Jose Reyes is a rapidly declining, expensive and injury prone player, and yet, according to Buster Olney of ESPN, there appears to be a market for the troubled shortstop.
As it stands, Rockies General Manager Jeff Bridich hasn’t made any formal indication that Reyes is on the trading block, but with a crowded infield and hefty salary, it would be a shock if he didn’t listen closely to every offer he receives.
“Everybody has kind of been in limbo, Jose included, the Rockies included,” Bridich said in reference to trading Reyes. “We’ll see what goes on. But any of those sorts of conversations — not at liberty to comment on right now.”
The issue, though, is that Reyes is making $22 million this season and is set to make the same in 2017. That’s not the type of salary a club can just offload; the Rockies will have to make serious concessions, like eating a chunk of his salary and receiving pennies on the dollar in return, if they want to get Reyes out of the Mile High City.
In terms of a trade partner, team’s that jump to mind include the Seattle Mariners, Washington Nationals, Baltimore Orioles and Atlanta Braves.
All four of these teams are either in need of a shortstop or are in the position to take on a hefty portion of the remaining $40+ million on the deal.
The Mariners current shortstop is Ketel Marte, and even though he has shown a ton of promise early in his career, it never hurts to add a serviceable, former All-Star to back up and mentor the young one.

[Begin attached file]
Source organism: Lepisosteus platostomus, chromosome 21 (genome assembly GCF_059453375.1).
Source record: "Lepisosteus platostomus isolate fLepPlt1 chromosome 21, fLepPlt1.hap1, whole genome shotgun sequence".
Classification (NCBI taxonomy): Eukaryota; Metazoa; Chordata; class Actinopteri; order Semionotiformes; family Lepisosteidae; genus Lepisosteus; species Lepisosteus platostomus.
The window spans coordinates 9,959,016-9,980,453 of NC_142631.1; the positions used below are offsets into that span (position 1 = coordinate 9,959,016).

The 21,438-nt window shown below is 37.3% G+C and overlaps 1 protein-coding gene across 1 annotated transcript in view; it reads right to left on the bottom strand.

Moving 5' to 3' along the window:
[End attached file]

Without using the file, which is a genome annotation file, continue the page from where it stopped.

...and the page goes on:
Reyes could fit in with Seattle like Jimmy Rollins fit in with Los Angeles last season, and that could be valuable in the eyes of the Mariners.
The Mariners have also shelled out the dollars in the past, so it wouldn’t be all that surprising if they did so again.
Next is the Washington Nationals.
The Nationals everyday shortstop is currently Danny Espinoza, who is hitting a pitiful .202 in 2016. That’s not great for a team in position to contend for a championship this season. Reyes could be the final piece of the puzzle for their offense.
While Reyes would be an expensive addition to the Nats, it could be the deciding factor from a deep playoff push.
Reyes, a career .290 hitter, would slide in nicely for the Nats, bringing an experienced, proven bat to the middle of the lineup.
Third is the Baltimore Orioles.
The injury bug always seem to bite early in the year, and this year it latched on the Orioles.
Baltimore’s starting shortstop J.J. Hardy has a fracture in his right foot which could result in significant time on the disabled list. The Orioles have opted to move Manny Machado to short and play Ryan Flaherty at the hot corner, who is currently hitting below the Mendoza Line.
If Baltimore opted to bring Reyes in, they would have a serviceable replacement while Hardy recovers, allowing Machado to move back to his natural position at third.
Finally, the pitiful Atlanta Braves.
The Braves are not even close to contending, but they have made it clear that they’re not shying away from bad contracts, as long as they get a fine haul in return, and Reyes’ is the worst contract out there.
The Rockies would likely have to spice the trade up with some young talent, but it may be worth it if the Braves were willing to eat most or all of Reyes’ contract, giving Colorado some financial flexibility heading into the trade deadline.
Remember, it’s only the beginning of May, which means that there is still a ton of time before a decision needs to be made as to whether or not Reyes will be traded. With that said, it seems like Reyes’ days in Colorado are numbered.